Metering is also an opportunity to reduce operating costs. In many water distribution systems, up to 30% of water is lost through leaks – remotely readable meters allow problems to be quickly identified, whether in public or private networks. Smart energy meters also identify potential for energy reduction by detecting trends in energy use and comparing usage between nominally similar spaces.
In many business cases, the focus is not simply on the reduction of operating and capital costs but also on identifying new streams of revenue. Revenue for private companies is also crucial, as the private sector may be willing to make capital contributions to obtain it, or pay licensing fees. Sometimes revenue can come from unlikely sources; for example, when Copenhagen replaced half its streetlights with smart equivalents, the city was able to auction off the old lights to private buyers who viewed them with nostalgia!
While broadening the sources of funds for an investment seems an obvious benefit, it can create challenges in investment appraisal. Private appraisals are usually based on a discounted cash flow basis, i.e. calculating the net present value of a cash stream, whereas public investments consider costs and benefits (and their net present value), reserving examination of cash to assess affordability. Many benefits are non-cash, e.g. reduction in travel time, and investment needs to be made by parties whose appraisal methods recognise the benefits, with private sector focusing on cash-generating assets and public authorities considering the non-cash economic costs, as well as the social or environmental gains, that might justify a public investment. Another difference is that discount rates used in the public sector are typically much lower than in the private sector, increasing the significance of costs and benefits in the distant future.
These considerations are of particular relevance to consultants and system vendors who are trying to develop a business case for the investment from various sources. In some cases, the private sector partners consider gain-sharing arrangements, performance-related payments or impact fees to facilitate investment, and these arrangements require an appraisal to confirm that the return on investment meets corporate thresholds.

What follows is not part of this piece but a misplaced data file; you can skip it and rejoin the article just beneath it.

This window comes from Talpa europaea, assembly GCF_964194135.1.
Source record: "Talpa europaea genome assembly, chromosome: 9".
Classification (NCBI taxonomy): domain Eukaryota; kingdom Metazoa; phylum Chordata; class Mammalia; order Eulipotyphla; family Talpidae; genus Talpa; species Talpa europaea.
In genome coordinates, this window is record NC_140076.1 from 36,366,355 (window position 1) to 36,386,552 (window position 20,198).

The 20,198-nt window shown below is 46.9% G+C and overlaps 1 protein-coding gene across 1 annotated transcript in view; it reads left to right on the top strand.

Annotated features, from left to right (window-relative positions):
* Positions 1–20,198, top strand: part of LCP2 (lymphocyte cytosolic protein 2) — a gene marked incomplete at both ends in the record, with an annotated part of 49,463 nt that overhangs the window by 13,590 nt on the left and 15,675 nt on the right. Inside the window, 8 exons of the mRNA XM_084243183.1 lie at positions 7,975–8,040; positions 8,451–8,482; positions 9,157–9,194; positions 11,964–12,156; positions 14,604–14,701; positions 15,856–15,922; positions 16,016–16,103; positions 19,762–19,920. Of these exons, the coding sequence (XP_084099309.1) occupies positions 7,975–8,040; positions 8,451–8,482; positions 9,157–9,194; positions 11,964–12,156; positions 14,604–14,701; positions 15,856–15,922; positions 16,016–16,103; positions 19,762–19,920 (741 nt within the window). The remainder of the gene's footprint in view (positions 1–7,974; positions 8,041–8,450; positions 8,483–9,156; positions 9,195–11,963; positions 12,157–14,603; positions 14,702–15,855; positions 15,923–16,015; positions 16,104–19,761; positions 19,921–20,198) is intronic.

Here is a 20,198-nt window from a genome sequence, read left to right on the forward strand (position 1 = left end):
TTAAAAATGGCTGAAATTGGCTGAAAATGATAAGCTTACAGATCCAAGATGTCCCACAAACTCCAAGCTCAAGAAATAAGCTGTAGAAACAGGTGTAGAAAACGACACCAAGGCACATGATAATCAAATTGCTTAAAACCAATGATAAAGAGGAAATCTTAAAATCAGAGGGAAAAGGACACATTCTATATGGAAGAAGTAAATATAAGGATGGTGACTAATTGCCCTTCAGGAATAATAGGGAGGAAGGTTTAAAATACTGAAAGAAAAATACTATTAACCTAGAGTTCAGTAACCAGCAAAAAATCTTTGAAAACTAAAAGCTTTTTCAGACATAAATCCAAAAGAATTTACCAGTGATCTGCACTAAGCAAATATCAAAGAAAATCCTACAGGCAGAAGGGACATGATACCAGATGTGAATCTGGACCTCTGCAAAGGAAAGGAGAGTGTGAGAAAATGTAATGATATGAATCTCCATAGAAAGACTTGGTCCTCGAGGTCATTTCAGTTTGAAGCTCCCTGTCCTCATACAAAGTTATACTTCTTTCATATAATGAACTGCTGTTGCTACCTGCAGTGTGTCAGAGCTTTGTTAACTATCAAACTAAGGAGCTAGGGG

What are the implications of all this for contractors? I recall listening to a senior figure in a major programme management contractor for an expressway programme in the Gulf region, as he was speaking to potential bidders. He remarked that although many of the road designs were large by any standard, he was unconcerned about the ability of the bidding contractors within that room to build them. What kept him up at night, to use his words, was the increased level of ICT-systems in the designs, i.e. intelligent transport systems. He perceived these to be a source of risk.
This mix of technologies, of the old and the new, also creates issues regarding procurement strategies: should one tender be placed for all sub-systems of particular technologies, to maximise the potential for standardisation and scale within that technology? Or alternatively, should the packages focus on a self-contained physical system, to minimise interface management complexity by limiting the interfaces to those within a single system and therefore within the remit of a single main contractor? The answer of course is that it all depends, not least on the completeness of the technical standards for particular technologies.
Finally, from the point of view of the owners of the systems, whether municipal or private, it is important to avoid lock-in to particular suppliers wherever possible and instead to adopt open standards that appear set to last. The aim should always be to minimise whole-life costs rather than initial outlay, when choosing between options.
Dr Rupert Booth is chief economist at Faithful + Gould.